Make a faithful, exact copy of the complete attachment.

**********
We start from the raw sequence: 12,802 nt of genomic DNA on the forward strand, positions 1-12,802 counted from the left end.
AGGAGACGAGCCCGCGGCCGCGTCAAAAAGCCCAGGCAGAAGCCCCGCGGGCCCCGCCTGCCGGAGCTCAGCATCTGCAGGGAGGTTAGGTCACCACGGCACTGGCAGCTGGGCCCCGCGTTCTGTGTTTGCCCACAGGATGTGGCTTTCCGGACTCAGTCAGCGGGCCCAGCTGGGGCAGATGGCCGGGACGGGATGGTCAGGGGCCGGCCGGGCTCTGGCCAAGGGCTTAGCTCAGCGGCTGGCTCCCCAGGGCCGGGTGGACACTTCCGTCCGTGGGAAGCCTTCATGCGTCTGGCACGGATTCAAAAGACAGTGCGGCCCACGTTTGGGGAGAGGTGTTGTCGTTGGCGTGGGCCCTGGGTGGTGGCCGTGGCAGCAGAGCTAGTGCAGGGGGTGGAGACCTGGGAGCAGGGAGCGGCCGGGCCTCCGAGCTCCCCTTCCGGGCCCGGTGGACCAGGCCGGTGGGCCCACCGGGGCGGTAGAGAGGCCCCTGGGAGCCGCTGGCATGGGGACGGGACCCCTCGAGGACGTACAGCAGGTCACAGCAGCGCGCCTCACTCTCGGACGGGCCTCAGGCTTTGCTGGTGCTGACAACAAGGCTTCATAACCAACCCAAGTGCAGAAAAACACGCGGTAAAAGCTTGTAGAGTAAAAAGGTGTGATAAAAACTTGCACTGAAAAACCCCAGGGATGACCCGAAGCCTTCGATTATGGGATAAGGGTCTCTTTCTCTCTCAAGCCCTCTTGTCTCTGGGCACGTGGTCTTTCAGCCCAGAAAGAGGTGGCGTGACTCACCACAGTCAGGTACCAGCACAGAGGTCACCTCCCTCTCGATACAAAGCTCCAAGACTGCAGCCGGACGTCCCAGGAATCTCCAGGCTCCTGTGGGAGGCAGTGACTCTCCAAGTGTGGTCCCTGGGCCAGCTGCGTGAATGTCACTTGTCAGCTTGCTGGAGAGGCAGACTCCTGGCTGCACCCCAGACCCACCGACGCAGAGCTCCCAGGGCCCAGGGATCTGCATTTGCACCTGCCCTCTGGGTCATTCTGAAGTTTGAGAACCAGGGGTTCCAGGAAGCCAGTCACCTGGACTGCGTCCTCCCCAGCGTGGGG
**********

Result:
We start from the raw sequence: 12,802 nt of genomic DNA on the forward strand, positions 1-12,802 counted from the left end.
AGGAGACGAGCCCGCGGCCGCGTCAAAAAGCCCAGGCAGAAGCCCCGCGGGCCCCGCCTGCCGGAGCTCAGCATCTGCAGGGAGGTTAGGTCACCACGGCACTGGCAGCTGGGCCCCGCGTTCTGTGTTTGCCCACAGGATGTGGCTTTCCGGACTCAGTCAGCGGGCCCAGCTGGGGCAGATGGCCGGGACGGGATGGTCAGGGGCCGGCCGGGCTCTGGCCAAGGGCTTAGCTCAGCGGCTGGCTCCCCAGGGCCGGGTGGACACTTCCGTCCGTGGGAAGCCTTCATGCGTCTGGCACGGATTCAAAAGACAGTGCGGCCCACGTTTGGGGAGAGGTGTTGTCGTTGGCGTGGGCCCTGGGTGGTGGCCGTGGCAGCAGAGCTAGTGCAGGGGGTGGAGACCTGGGAGCAGGGAGCGGCCGGGCCTCCGAGCTCCCCTTCCGGGCCCGGTGGACCAGGCCGGTGGGCCCACCGGGGCGGTAGAGAGGCCCCTGGGAGCCGCTGGCATGGGGACGGGACCCCTCGAGGACGTACAGCAGGTCACAGCAGCGCGCCTCACTCTCGGACGGGCCTCAGGCTTTGCTGGTGCTGACAACAAGGCTTCATAACCAACCCAAGTGCAGAAAAACACGCGGTAAAAGCTTGTAGAGTAAAAAGGTGTGATAAAAACTTGCACTGAAAAACCCCAGGGATGACCCGAAGCCTTCGATTATGGGATAAGGGTCTCTTTCTCTCTCAAGCCCTCTTGTCTCTGGGCACGTGGTCTTTCAGCCCAGAAAGAGGTGGCGTGACTCACCACAGTCAGGTACCAGCACAGAGGTCACCTCCCTCTCGATACAAAGCTCCAAGACTGCAGCCGGACGTCCCAGGAATCTCCAGGCTCCTGTGGGAGGCAGTGACTCTCCAAGTGTGGTCCCTGGGCCAGCTGCGTGAATGTCACTTGTCAGCTTGCTGGAGAGGCAGACTCCTGGCTGCACCCCAGACCCACCGACGCAGAGCTCCCAGGGCCCAGGGATCTGCATTTGCACCTGCCCTCTGGGTCATTCTGAAGTTTGAGAACCAGGGGTTCCAGGAAGCCAGTCACCTGGACTGCGTCCTCCCCAGCGTGGGG